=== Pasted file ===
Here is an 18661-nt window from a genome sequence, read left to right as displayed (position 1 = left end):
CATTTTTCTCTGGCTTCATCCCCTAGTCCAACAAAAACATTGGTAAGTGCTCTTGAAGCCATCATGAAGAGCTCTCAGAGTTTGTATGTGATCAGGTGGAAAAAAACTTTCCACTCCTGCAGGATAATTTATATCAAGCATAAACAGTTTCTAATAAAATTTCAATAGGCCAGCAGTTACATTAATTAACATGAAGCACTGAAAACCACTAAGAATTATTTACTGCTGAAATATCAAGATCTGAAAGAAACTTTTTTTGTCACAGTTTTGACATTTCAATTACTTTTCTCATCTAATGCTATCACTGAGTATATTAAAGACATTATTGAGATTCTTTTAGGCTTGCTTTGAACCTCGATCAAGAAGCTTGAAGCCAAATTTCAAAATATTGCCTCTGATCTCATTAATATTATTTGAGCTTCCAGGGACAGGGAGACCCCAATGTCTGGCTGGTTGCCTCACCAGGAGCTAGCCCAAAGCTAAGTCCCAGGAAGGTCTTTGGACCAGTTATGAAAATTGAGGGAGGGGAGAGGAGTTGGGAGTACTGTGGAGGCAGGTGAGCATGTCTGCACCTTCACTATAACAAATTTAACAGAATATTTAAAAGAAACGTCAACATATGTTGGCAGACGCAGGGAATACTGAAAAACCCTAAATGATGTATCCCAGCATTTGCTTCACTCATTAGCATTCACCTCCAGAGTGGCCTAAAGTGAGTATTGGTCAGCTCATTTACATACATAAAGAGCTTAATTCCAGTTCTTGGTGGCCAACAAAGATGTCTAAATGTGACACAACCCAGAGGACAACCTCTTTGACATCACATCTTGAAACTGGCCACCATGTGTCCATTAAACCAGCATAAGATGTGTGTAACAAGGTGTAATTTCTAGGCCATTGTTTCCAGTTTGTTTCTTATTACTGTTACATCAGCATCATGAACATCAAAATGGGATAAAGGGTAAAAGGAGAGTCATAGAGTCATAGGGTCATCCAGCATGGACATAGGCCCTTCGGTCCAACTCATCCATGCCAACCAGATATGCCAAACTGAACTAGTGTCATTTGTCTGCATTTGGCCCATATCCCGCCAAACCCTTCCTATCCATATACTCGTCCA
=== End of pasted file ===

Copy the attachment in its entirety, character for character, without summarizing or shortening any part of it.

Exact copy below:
Here is an 18661-nt window from a genome sequence, read left to right as displayed (position 1 = left end):
CATTTTTCTCTGGCTTCATCCCCTAGTCCAACAAAAACATTGGTAAGTGCTCTTGAAGCCATCATGAAGAGCTCTCAGAGTTTGTATGTGATCAGGTGGAAAAAAACTTTCCACTCCTGCAGGATAATTTATATCAAGCATAAACAGTTTCTAATAAAATTTCAATAGGCCAGCAGTTACATTAATTAACATGAAGCACTGAAAACCACTAAGAATTATTTACTGCTGAAATATCAAGATCTGAAAGAAACTTTTTTTGTCACAGTTTTGACATTTCAATTACTTTTCTCATCTAATGCTATCACTGAGTATATTAAAGACATTATTGAGATTCTTTTAGGCTTGCTTTGAACCTCGATCAAGAAGCTTGAAGCCAAATTTCAAAATATTGCCTCTGATCTCATTAATATTATTTGAGCTTCCAGGGACAGGGAGACCCCAATGTCTGGCTGGTTGCCTCACCAGGAGCTAGCCCAAAGCTAAGTCCCAGGAAGGTCTTTGGACCAGTTATGAAAATTGAGGGAGGGGAGAGGAGTTGGGAGTACTGTGGAGGCAGGTGAGCATGTCTGCACCTTCACTATAACAAATTTAACAGAATATTTAAAAGAAACGTCAACATATGTTGGCAGACGCAGGGAATACTGAAAAACCCTAAATGATGTATCCCAGCATTTGCTTCACTCATTAGCATTCACCTCCAGAGTGGCCTAAAGTGAGTATTGGTCAGCTCATTTACATACATAAAGAGCTTAATTCCAGTTCTTGGTGGCCAACAAAGATGTCTAAATGTGACACAACCCAGAGGACAACCTCTTTGACATCACATCTTGAAACTGGCCACCATGTGTCCATTAAACCAGCATAAGATGTGTGTAACAAGGTGTAATTTCTAGGCCATTGTTTCCAGTTTGTTTCTTATTACTGTTACATCAGCATCATGAACATCAAAATGGGATAAAGGGTAAAAGGAGAGTCATAGAGTCATAGGGTCATCCAGCATGGACATAGGCCCTTCGGTCCAACTCATCCATGCCAACCAGATATGCCAAACTGAACTAGTGTCATTTGTCTGCATTTGGCCCATATCCCGCCAAACCCTTCCTATCCATATACTCGTCCA